At the Center for Gender Confirmation Surgery at Weiss, you might hear us explain that we practice care consistent with the Standards of Care established by the World Professional Association of Transgender Health (WPATH). But what does that mean? And how do we apply consistent care standards for transgender and gender non-conforming patients when their healthcare needs are so diverse?
WPATH is a non-profit organization entirely devoted to promoting the expansion and development of better healthcare options and access for transgender individuals. WPATH partners with medical professionals around the world in multiple specialties including general medicine, psychology, law, social work, counseling, psychotherapy, family studies, sociology, anthropology, sexology, speech and voice therapy, and other related fields.
By sponsoring biennial scientific symposia, a global healthcare education initiative, and publishing the Standards of Care and Ethical Guidelines, the organization works to help healthcare professionals understand how to best manage care for transgender and gender non-conforming people.
What are the WPATH Standards of Care?
The primary reason the WPATH Standards of Care and Ethical Guidelines are used by the Center for Gender Confirmation Surgery at Weiss, is that they represent the best global consensus available on appropriate medical care, and they are flexible by design. The WPATH Standards of Care allow for healthcare providers to be responsive to individual needs, while working within established safe guidelines.
The WPATH Standards of Care explain the importance of understanding that the expression of gender and gender identity not stereotypically associated with one’s assigned sex at birth is a common and culturally diverse phenomenon, and shouldn’t be viewed “as inherently pathological or negative.”
It outlines the importance for healthcare providers to understand the difference between gender nonconformity (the extent to which a person’s gender identity, role, or expression differs from cultural norms prescribed for people of a particular sex) and gender dysphoria, which describes the “discomfort or distress” caused by a discrepancy between a person’s gender identity and sex assigned at birth.
The WPATH Standards of Care address how the prevalence of gender non-conformity has been historically understudied and underrepresented by the medical community, causing barriers to healthcare for many people, and it covers both psychological and medical ways to treat gender dysphoria. Children and adolescents with gender dysphoria are just as diverse as adults, so the publication provides guidance for the special healthcare needs and considerations of adolescents and children.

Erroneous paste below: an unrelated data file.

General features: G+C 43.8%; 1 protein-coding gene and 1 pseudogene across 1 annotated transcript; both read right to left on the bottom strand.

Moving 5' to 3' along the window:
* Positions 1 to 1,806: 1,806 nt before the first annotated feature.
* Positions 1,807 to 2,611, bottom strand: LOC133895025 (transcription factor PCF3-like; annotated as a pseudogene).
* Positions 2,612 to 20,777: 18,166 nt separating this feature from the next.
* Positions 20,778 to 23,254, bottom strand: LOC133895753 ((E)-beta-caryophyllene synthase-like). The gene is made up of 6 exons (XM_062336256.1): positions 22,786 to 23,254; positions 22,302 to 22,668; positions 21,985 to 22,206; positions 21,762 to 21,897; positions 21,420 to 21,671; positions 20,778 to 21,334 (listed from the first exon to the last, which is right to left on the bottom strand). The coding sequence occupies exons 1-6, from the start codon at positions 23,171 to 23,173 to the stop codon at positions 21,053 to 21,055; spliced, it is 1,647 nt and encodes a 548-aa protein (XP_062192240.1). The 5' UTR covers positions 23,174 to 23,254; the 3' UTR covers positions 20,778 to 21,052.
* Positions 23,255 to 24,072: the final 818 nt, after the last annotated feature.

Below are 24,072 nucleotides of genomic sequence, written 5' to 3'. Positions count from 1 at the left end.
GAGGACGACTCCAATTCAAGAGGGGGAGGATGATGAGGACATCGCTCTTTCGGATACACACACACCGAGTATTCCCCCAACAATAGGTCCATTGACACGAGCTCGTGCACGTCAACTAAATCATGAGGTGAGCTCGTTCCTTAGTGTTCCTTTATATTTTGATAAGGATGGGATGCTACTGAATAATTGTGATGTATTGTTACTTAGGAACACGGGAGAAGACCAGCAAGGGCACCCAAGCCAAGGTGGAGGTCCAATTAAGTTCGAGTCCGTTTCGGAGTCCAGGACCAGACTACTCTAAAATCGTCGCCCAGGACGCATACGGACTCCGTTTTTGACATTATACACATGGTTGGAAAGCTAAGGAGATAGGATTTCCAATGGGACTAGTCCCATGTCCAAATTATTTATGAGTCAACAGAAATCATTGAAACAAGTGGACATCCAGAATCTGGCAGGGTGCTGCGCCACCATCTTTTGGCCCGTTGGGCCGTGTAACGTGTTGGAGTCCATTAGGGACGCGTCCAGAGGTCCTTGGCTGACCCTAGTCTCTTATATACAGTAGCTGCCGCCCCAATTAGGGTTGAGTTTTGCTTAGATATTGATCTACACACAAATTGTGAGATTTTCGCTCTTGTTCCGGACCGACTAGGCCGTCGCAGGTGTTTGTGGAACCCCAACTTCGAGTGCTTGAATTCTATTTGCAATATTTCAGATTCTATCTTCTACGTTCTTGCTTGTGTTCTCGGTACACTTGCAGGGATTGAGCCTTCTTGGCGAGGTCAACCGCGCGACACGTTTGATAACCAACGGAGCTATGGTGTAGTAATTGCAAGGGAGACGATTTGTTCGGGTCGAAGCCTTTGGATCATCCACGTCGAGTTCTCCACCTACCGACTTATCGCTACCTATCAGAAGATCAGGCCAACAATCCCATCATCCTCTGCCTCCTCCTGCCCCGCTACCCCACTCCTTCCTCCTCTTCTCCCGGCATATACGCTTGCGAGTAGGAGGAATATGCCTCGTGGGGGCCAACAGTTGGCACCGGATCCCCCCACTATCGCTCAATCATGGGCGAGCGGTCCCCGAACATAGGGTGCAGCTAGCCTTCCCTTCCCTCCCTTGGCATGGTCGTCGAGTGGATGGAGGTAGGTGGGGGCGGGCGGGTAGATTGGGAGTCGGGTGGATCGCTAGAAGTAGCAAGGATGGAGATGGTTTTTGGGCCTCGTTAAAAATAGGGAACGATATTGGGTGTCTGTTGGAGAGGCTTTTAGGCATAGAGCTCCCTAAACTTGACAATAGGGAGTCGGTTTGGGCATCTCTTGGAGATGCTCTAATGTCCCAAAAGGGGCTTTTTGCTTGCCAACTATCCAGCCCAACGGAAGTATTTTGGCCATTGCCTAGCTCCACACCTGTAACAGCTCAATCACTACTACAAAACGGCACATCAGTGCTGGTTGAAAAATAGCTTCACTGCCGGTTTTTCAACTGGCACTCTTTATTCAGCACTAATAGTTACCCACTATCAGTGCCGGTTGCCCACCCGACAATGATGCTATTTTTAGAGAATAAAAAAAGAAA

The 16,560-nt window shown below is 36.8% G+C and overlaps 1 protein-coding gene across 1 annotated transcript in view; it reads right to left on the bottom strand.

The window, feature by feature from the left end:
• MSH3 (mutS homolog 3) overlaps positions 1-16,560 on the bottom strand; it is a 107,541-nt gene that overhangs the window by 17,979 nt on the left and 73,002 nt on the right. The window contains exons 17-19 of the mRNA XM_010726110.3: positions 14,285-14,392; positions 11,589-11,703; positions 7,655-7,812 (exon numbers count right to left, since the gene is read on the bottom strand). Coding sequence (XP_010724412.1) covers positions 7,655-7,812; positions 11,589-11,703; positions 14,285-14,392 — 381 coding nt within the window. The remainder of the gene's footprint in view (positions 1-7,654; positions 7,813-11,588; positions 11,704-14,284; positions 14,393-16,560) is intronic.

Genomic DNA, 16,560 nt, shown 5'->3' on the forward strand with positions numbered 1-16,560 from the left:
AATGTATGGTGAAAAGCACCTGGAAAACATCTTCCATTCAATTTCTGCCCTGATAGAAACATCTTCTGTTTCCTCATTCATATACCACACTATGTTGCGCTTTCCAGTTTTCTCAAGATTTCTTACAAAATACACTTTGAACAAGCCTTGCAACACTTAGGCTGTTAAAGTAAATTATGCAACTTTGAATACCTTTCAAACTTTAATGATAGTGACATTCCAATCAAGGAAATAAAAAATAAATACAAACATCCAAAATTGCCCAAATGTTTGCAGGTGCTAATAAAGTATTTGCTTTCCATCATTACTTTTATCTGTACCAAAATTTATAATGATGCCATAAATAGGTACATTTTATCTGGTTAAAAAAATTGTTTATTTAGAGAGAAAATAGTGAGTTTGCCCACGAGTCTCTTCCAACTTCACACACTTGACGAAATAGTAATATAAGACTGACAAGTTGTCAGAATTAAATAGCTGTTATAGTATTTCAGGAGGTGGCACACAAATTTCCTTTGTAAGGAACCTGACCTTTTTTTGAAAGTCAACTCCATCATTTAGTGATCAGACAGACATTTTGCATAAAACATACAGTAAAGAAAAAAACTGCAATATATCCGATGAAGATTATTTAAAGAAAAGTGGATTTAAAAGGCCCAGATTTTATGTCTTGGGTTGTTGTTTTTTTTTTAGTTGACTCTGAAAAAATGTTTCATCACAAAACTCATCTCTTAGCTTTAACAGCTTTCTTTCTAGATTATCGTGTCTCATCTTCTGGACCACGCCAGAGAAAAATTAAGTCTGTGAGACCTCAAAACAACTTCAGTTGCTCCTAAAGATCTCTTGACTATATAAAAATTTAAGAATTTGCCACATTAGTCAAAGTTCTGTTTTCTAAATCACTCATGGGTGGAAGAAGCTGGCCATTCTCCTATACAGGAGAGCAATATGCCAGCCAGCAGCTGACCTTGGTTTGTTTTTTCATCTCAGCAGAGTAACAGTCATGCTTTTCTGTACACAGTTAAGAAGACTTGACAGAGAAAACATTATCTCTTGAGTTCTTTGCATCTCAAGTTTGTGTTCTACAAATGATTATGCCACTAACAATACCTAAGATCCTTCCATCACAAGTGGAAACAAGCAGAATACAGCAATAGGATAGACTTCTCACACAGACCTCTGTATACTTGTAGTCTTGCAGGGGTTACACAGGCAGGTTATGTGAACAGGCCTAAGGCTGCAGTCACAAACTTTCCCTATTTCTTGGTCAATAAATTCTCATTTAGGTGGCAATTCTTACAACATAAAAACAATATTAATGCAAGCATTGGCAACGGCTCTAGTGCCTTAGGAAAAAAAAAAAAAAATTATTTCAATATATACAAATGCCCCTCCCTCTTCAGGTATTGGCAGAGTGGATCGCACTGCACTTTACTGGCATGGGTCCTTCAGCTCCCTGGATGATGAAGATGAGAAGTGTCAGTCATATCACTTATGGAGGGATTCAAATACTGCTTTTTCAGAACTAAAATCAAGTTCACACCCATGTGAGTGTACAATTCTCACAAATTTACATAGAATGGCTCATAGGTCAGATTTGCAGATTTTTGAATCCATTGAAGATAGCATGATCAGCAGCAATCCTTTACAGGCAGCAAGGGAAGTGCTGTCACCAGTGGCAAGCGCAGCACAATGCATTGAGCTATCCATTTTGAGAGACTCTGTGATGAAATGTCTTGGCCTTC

Mental Health is an important topic—particularly looking at the value of psychotherapy to help people explore gender identity, roles, and expression, as well as helping people examine the negative impact of gender dysphoria and stigmas, and managing internalized transphobia.
Randi Ettner, PhD, an international leader in the field of transgender health, and a clinical and forensic psychologist at the Center for Gender Confirmation Surgery at Weiss, has long been an advocate for transgender health and rights. She recently was awarded the Distinguished Education and Advocacy Award from the WPATH. Dr. Ettner helped to co-author the WPATH Standards of Care, which addresses psychological needs, and discusses how enhancing social and peer support, improving body image, and promoting resilience are all important parts of holistic care.
The WPATH Standards of Care take a comprehensive, multidisciplinary look at a variety of treatments and healthcare considerations for transgender and gender non-conforming people, including:
- Hormone therapy, outlining for healthcare providers flexible guidance for administering endocrine agents to feminize or masculinize physical characteristics;
- Reproductive Health, providing guidance for healthcare providers on how to manage the diverse reproductive health needs, decisions, and options for transgender and gender non-conforming patients;
- Voice and Communication Therapy, describing how therapy can be used to help individuals develop verbal and non-verbal communication skills to meet their gender identity goals;
- Surgery, providing an overview of best practices for surgeries used to change primary and/or secondary sex characteristics, including providing recommendations for safe postoperative care and follow-up;
- Lifelong Preventive and Primary Care: giving guidance on primary care issues, as many transgender and gender non-conforming people have difficulty finding healthcare providers who understand their full primary care needs.
Care at Weiss is a High Standard
The Center for Gender Confirmation Surgery at Weiss Medical Director Loren S. Schechter, M.D., an internationally renowned plastic surgeon specializing in gender confirmation surgery, is also a co-author of the WPATH Standards of Care. Learn more about his advocacy and expertise in transgender healthcare here. Under Dr. Schechter’s leadership, Weiss Memorial Hospital as a whole provides training for employees on how to create a safe and welcoming environment for transgender and gender non-conforming patients.
The area of medicine that supports transgender and gender non-conforming people is evolving much faster than many other areas of medicine. As it does, the Center for Gender Confirmation Surgery at Weiss works to be on the forefront of safe and supportive medicine—and setting a high standard of care.